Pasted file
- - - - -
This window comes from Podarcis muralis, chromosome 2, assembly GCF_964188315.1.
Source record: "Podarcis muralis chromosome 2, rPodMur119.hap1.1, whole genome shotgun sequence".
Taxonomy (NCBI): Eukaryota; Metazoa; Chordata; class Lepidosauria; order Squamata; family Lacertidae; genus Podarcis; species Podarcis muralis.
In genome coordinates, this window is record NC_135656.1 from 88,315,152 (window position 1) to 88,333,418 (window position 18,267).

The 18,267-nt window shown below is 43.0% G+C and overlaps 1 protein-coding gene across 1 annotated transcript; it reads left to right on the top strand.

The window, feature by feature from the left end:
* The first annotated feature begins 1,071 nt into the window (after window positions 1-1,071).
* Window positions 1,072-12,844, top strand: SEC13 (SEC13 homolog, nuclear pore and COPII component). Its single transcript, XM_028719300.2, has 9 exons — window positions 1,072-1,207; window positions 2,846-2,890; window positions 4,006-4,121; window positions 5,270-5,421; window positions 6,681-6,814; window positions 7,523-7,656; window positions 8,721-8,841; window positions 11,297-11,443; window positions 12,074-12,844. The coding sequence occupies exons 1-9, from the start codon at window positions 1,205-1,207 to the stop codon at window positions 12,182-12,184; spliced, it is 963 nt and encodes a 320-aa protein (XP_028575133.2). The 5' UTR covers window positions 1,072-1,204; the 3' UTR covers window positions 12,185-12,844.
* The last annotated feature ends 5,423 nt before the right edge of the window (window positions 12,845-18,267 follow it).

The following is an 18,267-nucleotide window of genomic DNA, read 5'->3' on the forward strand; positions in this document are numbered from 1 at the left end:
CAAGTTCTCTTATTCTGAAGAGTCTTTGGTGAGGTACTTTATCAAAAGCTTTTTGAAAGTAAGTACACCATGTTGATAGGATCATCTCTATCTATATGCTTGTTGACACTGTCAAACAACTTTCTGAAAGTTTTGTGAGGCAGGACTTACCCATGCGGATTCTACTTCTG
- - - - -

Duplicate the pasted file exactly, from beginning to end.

This window comes from Podarcis muralis, chromosome 2, assembly GCF_964188315.1.
Source record: "Podarcis muralis chromosome 2, rPodMur119.hap1.1, whole genome shotgun sequence".
Taxonomy (NCBI): Eukaryota; Metazoa; Chordata; class Lepidosauria; order Squamata; family Lacertidae; genus Podarcis; species Podarcis muralis.
In genome coordinates, this window is record NC_135656.1 from 88,315,152 (window position 1) to 88,333,418 (window position 18,267).

The 18,267-nt window shown below is 43.0% G+C and overlaps 1 protein-coding gene across 1 annotated transcript; it reads left to right on the top strand.

The window, feature by feature from the left end:
* The first annotated feature begins 1,071 nt into the window (after window positions 1-1,071).
* Window positions 1,072-12,844, top strand: SEC13 (SEC13 homolog, nuclear pore and COPII component). Its single transcript, XM_028719300.2, has 9 exons — window positions 1,072-1,207; window positions 2,846-2,890; window positions 4,006-4,121; window positions 5,270-5,421; window positions 6,681-6,814; window positions 7,523-7,656; window positions 8,721-8,841; window positions 11,297-11,443; window positions 12,074-12,844. The coding sequence occupies exons 1-9, from the start codon at window positions 1,205-1,207 to the stop codon at window positions 12,182-12,184; spliced, it is 963 nt and encodes a 320-aa protein (XP_028575133.2). The 5' UTR covers window positions 1,072-1,204; the 3' UTR covers window positions 12,185-12,844.
* The last annotated feature ends 5,423 nt before the right edge of the window (window positions 12,845-18,267 follow it).

The following is an 18,267-nucleotide window of genomic DNA, read 5'->3' on the forward strand; positions in this document are numbered from 1 at the left end:
CAAGTTCTCTTATTCTGAAGAGTCTTTGGTGAGGTACTTTATCAAAAGCTTTTTGAAAGTAAGTACACCATGTTGATAGGATCATCTCTATCTATATGCTTGTTGACACTGTCAAACAACTTTCTGAAAGTTTTGTGAGGCAGGACTTACCCATGCGGATTCTACTTCTG